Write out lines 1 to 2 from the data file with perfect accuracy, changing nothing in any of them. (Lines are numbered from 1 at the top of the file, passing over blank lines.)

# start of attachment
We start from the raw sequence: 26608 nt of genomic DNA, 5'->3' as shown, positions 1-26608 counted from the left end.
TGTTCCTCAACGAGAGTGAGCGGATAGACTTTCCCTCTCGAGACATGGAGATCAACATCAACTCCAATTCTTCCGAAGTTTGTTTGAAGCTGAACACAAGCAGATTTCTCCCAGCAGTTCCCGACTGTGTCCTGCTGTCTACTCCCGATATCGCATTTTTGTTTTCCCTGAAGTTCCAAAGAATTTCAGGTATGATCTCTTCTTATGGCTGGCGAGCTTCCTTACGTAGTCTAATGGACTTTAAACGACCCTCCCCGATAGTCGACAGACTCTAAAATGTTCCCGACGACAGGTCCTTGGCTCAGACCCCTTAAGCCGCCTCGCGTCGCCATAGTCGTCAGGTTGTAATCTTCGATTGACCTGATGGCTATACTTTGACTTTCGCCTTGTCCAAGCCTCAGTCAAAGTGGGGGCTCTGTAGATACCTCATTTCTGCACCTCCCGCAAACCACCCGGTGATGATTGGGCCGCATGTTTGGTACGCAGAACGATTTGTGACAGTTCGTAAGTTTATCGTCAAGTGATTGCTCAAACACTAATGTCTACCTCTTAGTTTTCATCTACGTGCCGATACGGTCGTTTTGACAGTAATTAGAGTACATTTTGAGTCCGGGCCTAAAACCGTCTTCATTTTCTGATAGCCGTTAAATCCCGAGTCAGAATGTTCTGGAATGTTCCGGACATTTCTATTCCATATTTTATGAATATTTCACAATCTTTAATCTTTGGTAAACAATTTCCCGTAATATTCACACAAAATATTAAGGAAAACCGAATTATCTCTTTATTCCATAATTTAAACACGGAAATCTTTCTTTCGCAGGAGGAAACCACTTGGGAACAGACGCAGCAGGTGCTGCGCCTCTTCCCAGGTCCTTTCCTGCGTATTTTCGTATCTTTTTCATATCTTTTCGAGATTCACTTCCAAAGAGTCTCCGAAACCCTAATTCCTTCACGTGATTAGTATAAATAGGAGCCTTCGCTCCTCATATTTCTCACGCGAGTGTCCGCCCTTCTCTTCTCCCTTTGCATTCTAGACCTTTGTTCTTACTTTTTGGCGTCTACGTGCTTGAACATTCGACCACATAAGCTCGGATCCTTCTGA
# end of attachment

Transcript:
We start from the raw sequence: 26608 nt of genomic DNA, 5'->3' as shown, positions 1-26608 counted from the left end.
TGTTCCTCAACGAGAGTGAGCGGATAGACTTTCCCTCTCGAGACATGGAGATCAACATCAACTCCAATTCTTCCGAAGTTTGTTTGAAGCTGAACACAAGCAGATTTCTCCCAGCAGTTCCCGACTGTGTCCTGCTGTCTACTCCCGATATCGCATTTTTGTTTTCCCTGAAGTTCCAAAGAATTTCAGGTATGATCTCTTCTTATGGCTGGCGAGCTTCCTTACGTAGTCTAATGGACTTTAAACGACCCTCCCCGATAGTCGACAGACTCTAAAATGTTCCCGACGACAGGTCCTTGGCTCAGACCCCTTAAGCCGCCTCGCGTCGCCATAGTCGTCAGGTTGTAATCTTCGATTGACCTGATGGCTATACTTTGACTTTCGCCTTGTCCAAGCCTCAGTCAAAGTGGGGGCTCTGTAGATACCTCATTTCTGCACCTCCCGCAAACCACCCGGTGATGATTGGGCCGCATGTTTGGTACGCAGAACGATTTGTGACAGTTCGTAAGTTTATCGTCAAGTGATTGCTCAAACACTAATGTCTACCTCTTAGTTTTCATCTACGTGCCGATACGGTCGTTTTGACAGTAATTAGAGTACATTTTGAGTCCGGGCCTAAAACCGTCTTCATTTTCTGATAGCCGTTAAATCCCGAGTCAGAATGTTCTGGAATGTTCCGGACATTTCTATTCCATATTTTATGAATATTTCACAATCTTTAATCTTTGGTAAACAATTTCCCGTAATATTCACACAAAATATTAAGGAAAACCGAATTATCTCTTTATTCCATAATTTAAACACGGAAATCTTTCTTTCGCAGGAGGAAACCACTTGGGAACAGACGCAGCAGGTGCTGCGCCTCTTCCCAGGTCCTTTCCTGCGTATTTTCGTATCTTTTTCATATCTTTTCGAGATTCACTTCCAAAGAGTCTCCGAAACCCTAATTCCTTCACGTGATTAGTATAAATAGGAGCCTTCGCTCCTCATATTTCTCACGCGAGTGTCCGCCCTTCTCTTCTCCCTTTGCATTCTAGACCTTTGTTCTTACTTTTTGGCGTCTACGTGCTTGAACATTCGACCACATAAGCTCGGATCCTTCTGA